Dividend cut lowers Aviva shares


Shares in Aviva dropped 16 per cent yesterday after the FTSE 100 company slashed its final dividend 44 per cent, delivering another blow to investors in the insurance sector.

About £1.7 billion was wiped off the group’s market capitalisation on the move, which comes after a writedown on the agreed sale of Aviva’s US business triggered an annual £3 billion pre-tax loss.

Mark Wilson, little more than three months into the job as chief executive, said the “difficult decision” was necessary to help reduce levels of leverage at Aviva that were high relative to peers.

Shares fell 56p to 303p shortly after the London market opened, wiping out a big chunk of the 40 per cent gains made since the group embarked on a wide-ranging restructuring plan.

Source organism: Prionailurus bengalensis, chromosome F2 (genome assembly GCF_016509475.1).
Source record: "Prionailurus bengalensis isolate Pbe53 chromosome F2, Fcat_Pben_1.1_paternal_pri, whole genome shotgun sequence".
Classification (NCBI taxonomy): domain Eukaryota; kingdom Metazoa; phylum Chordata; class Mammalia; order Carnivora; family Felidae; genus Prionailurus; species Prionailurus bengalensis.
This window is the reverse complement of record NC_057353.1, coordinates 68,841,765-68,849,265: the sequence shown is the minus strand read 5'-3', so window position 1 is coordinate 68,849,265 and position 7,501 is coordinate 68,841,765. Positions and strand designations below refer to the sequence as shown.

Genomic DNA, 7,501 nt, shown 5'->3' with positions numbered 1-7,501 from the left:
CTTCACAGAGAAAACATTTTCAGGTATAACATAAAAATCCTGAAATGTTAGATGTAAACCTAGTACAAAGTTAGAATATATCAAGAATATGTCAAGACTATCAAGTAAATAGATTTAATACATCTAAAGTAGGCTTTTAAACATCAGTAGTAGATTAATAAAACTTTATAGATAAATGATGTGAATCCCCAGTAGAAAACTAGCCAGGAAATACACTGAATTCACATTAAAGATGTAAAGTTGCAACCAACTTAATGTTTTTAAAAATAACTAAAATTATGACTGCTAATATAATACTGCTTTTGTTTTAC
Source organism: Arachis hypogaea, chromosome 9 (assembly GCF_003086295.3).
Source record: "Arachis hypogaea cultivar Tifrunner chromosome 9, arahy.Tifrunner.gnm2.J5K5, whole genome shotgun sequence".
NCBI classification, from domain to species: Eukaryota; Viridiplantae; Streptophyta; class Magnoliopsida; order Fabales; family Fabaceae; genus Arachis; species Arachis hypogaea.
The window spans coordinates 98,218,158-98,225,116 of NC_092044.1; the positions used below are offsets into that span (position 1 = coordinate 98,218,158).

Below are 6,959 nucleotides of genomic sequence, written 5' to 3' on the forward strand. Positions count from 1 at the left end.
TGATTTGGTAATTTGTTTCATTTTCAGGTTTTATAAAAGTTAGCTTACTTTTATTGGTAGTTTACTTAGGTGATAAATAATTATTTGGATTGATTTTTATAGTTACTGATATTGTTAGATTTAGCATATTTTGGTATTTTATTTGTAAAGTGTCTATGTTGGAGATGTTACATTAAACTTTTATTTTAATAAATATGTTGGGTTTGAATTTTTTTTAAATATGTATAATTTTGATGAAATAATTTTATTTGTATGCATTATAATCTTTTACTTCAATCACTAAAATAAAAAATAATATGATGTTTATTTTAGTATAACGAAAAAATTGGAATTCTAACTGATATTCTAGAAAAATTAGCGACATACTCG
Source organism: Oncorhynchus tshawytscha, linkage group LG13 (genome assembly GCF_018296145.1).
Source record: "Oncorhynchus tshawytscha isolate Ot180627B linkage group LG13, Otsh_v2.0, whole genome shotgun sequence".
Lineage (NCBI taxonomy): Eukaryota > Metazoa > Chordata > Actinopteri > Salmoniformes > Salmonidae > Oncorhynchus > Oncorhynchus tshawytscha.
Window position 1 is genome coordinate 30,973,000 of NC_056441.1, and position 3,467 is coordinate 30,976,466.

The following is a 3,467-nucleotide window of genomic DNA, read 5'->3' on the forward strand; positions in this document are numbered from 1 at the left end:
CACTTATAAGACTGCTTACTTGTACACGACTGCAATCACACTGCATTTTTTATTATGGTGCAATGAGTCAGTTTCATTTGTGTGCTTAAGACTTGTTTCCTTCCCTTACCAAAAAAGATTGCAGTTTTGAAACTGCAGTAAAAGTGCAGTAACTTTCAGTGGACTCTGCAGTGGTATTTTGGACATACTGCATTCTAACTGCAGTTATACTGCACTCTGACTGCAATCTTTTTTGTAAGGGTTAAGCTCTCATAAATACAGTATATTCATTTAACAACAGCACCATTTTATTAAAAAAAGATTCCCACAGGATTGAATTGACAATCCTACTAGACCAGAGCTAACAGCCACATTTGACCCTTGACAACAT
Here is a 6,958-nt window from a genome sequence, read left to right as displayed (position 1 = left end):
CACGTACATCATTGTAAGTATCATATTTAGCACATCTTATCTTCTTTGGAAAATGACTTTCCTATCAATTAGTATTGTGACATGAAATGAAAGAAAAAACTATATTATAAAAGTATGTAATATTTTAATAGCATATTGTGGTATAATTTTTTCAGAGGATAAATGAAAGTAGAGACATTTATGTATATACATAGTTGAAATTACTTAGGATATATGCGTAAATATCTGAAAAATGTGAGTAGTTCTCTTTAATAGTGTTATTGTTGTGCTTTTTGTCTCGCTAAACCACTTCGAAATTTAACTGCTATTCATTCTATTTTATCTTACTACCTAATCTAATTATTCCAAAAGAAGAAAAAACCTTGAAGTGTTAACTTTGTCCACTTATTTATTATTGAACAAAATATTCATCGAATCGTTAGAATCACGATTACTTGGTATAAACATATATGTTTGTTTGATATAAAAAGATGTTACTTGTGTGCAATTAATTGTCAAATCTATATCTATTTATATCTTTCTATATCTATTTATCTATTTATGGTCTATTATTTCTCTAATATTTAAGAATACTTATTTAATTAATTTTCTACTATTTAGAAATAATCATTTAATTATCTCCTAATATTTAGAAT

A disposal programme led by chairman John McFarlane to shore up Aviva’s capital position culminated in an agreement to sell the insurer’s American arm for less than half of its book value. Mr McFarlane said the disposal was “strategically imperative” but highlighted it had pushed up Aviva’s tangible leverage from 41 per cent to 50 per cent.

While Aviva did have enough liquidity to maintain its dividend, Mr Wilson said, such a move would not be prudent as he identified cashflow and debt reduction as the group’s two big priorities.

The group’s resources, he added, had “insufficient provision for unknown risks, our desire to pay down... debt, and to maintain prudent capital and liquidity levels”.

Aviva’s dividend cut comes after rival RSA cut its payout by a third, a decision that top shareholders warned could trigger disquiet over executive pay.

Aviva, whose former chief Andrew Moss quit last year after a rebellion over pay and performance, said yesterday it would not pay bonuses for top executives for 2012 or award them pay rises this year. – Copyright The Financial Times Limited 2013